Helping the Bear, Or “The Taking Issue” Was a Failed Propaganda Screed. So Why Is It Being Celebrated?

Once upon a time, a farmer went out to do his morning chores when he was set upon by a vicious bear. He realized that he couldn’t outrun the bear, so he started running around a pile of farm implements in the middle of the yard, hoping to stay ahead of the bear’s claws.

But as he rounded the pile of implements, he realized that the door to his farmhouse was open and his wife was standing in the doorway, taking it all in. So he cried out: “Woman! Don’t just stand there. Get me some help!” To which she replied: “It wouldn’t be fair. Ain’t nobody helpin’ the bear.”

In case you aren’t aware of it, Touro Law School in New York is about to celebrate the 40th anniversary of a book called “The Taking Issue” as well as its co-author Fred Bosselman who died recently. So why is this of interest? Because “The Taking Issue” was a propagandistic screed, published and supported by the government and funded by the Ford Foundation. Its avowed purpose was to help the government in getting the U.S. Supreme Court to overrule Pennsylvania Coal Co. v. Mahon, and thus do away with the principal constitutional obstacle to government confiscation of property.

In case your memory runneth not that far back, “The Taking Issue” was published in 1973 by the Government Printing Office which subsidized it with a $2.95 selling price. Its sponsor (read financier) was the federal Council on Environmental Quality. Fred Bosselman, David Callies and John Banta, who were then working for the Chicago law firm of Ross, Hardies, O’Keefe, Babcock & Parsons (now Ross & Hardies), where its authors were the firm’s land-use mavens. “The Taking  Issue” purported to be a historical examination of the taking doctrine, but it was nothing of the sort. It was an attack on that doctrine, particularly on Justice Holmes’ opinion in Pennsylvania Coal Co. v. Mahon, in which he held in an 8 to 1 opinion that property regulation that goes too far ceases to be regulation (i.e., a set of limits on the owner’s use of his property) and becomes a de facto taking of it (which occurs when regulation becomes so severe that the property’s ostensible owner is deprived of his ability to put his land to reasonable, economically viable uses, and is thereby stripped of its utility and value, while still being compelled to pay taxes and bear all the other burdens and liabilities of property ownership). Which means that, even though there is no physical invasion of the regulated owner’s land and his title is ostensibly left intact, the property may as well have been taken to the moon for all the good it does the owner now. Back in the olden days, when New York courts actually retained a modicum of respect for private property, the New York Court of Appeals once observed that outright confiscation would be better than a regulatory taking, because at least it would free the owner of his obligation to pay taxes and bear other costs and liabilities of property ownership. But that was then; this is now.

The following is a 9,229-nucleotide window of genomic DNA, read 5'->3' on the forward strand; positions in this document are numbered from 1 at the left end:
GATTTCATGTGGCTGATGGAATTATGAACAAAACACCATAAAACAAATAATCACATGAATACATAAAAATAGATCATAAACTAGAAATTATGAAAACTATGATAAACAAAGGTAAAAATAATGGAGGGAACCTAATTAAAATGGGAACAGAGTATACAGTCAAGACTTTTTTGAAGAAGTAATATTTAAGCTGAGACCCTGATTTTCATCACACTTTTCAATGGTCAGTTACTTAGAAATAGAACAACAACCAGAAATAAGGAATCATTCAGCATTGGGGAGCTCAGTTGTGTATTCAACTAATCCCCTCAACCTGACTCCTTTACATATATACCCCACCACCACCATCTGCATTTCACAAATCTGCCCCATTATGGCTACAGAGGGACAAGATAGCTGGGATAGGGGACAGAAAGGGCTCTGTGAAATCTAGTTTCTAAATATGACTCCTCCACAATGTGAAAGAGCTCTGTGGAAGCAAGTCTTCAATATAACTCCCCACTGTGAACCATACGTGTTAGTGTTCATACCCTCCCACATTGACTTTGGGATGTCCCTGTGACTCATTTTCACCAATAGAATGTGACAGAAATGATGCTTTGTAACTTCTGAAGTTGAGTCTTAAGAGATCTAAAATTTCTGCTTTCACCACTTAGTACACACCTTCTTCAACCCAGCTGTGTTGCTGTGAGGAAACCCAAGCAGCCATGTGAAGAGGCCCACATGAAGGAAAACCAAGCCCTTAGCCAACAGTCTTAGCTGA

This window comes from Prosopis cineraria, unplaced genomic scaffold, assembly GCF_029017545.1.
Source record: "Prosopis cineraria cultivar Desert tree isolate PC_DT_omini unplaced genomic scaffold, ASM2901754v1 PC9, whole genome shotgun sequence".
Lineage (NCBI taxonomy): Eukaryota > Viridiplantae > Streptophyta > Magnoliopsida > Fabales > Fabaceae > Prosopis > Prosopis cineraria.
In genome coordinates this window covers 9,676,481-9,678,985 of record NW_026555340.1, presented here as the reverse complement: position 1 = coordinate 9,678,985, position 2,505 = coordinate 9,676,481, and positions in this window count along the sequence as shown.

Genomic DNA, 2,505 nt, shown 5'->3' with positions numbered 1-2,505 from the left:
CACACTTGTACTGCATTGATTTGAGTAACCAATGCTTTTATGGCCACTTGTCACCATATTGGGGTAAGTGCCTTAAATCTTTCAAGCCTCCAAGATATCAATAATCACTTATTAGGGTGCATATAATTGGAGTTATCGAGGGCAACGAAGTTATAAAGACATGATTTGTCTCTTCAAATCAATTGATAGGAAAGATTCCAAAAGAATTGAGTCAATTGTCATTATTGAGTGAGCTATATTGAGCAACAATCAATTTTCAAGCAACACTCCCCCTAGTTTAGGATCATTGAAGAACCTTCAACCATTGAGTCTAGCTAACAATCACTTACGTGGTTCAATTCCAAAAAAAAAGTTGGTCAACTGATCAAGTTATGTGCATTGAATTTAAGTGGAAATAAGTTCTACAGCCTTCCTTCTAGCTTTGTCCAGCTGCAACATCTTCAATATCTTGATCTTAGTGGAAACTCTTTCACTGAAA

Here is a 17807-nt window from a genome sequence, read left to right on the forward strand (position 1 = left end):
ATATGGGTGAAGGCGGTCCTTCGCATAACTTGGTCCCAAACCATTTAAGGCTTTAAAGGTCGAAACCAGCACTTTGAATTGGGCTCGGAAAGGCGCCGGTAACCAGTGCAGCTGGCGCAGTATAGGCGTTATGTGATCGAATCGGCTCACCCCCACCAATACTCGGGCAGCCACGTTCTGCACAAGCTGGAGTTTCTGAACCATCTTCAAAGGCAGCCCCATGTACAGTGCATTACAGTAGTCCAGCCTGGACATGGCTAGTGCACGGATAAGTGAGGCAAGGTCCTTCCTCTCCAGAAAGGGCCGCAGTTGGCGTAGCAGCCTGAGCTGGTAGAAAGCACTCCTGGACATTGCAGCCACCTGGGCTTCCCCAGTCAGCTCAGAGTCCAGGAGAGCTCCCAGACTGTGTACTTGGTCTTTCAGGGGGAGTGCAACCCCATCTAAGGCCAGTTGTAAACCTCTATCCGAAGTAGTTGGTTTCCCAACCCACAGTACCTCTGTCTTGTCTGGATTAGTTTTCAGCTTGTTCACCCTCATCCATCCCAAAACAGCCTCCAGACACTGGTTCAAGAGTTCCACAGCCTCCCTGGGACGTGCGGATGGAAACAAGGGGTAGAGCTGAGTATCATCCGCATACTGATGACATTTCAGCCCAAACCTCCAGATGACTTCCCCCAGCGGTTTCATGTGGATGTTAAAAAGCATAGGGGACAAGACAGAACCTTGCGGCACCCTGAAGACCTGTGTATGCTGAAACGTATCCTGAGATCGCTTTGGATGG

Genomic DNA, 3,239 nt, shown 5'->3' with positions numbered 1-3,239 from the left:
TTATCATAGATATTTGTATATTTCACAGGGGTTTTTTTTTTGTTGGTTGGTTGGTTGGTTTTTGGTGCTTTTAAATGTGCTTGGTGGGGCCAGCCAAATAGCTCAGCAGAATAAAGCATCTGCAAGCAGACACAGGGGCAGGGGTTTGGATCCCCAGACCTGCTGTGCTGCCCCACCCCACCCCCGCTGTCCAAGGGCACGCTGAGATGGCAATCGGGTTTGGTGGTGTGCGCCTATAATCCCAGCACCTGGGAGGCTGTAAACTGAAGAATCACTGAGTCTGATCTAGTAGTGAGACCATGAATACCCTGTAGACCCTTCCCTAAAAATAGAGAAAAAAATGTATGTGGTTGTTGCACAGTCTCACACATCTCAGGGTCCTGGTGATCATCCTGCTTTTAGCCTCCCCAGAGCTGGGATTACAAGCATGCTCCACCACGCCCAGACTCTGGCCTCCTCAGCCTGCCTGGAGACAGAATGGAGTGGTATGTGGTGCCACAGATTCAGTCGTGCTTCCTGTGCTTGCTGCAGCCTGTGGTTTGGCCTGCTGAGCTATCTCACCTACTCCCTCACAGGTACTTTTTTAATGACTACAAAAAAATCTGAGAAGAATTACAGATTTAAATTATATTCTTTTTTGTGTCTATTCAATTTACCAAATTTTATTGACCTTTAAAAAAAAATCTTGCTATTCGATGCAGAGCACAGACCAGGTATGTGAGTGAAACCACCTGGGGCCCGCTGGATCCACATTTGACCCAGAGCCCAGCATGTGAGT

Here in California, where your faithful servant makes his domicile, “property” is defined as “the right of  one or more persons to possess and use it to the exclusion of others.” Cal. Civil Code Sec. 654, emphasis added. So it follows that if you can’t use the land that is colloquially referred to as your property, you don’t really own it. It’s like Blackstone once put it, “for what is property if not the use thereof?” What indeed?

Unfortunately, Holmes, being a classy lawyer who was writing a U.S. Supreme Court opinion, evidently assumed that lawyers and judges relying on his opinion would know this elementary stuff, and (being a fan of brief opinions) he did not explain those elementary, first-year law school  matters, like what is ownership, which turned out to be a mistake. But as all reasonably astute people know, the world is full of goniffs just itching to get their mitts on somebody else’s property, and to do so without paying and without going to jail. So they are ever ready to pretend that they never heard of “property” as a right rather than as a thing — for them, when it comes to takings, it’s a case of “I know it when I seize it.” No clod of dirt with which to perform livery of seisin — no property. That is why it was necessary to promulgate the Fifth Amendment (Thou shalt not take what isn’t yours without paying) and the  Eighth Commandment (Thou shalt not steal), and for Justice Holmes to bring these ideas into the 20th century.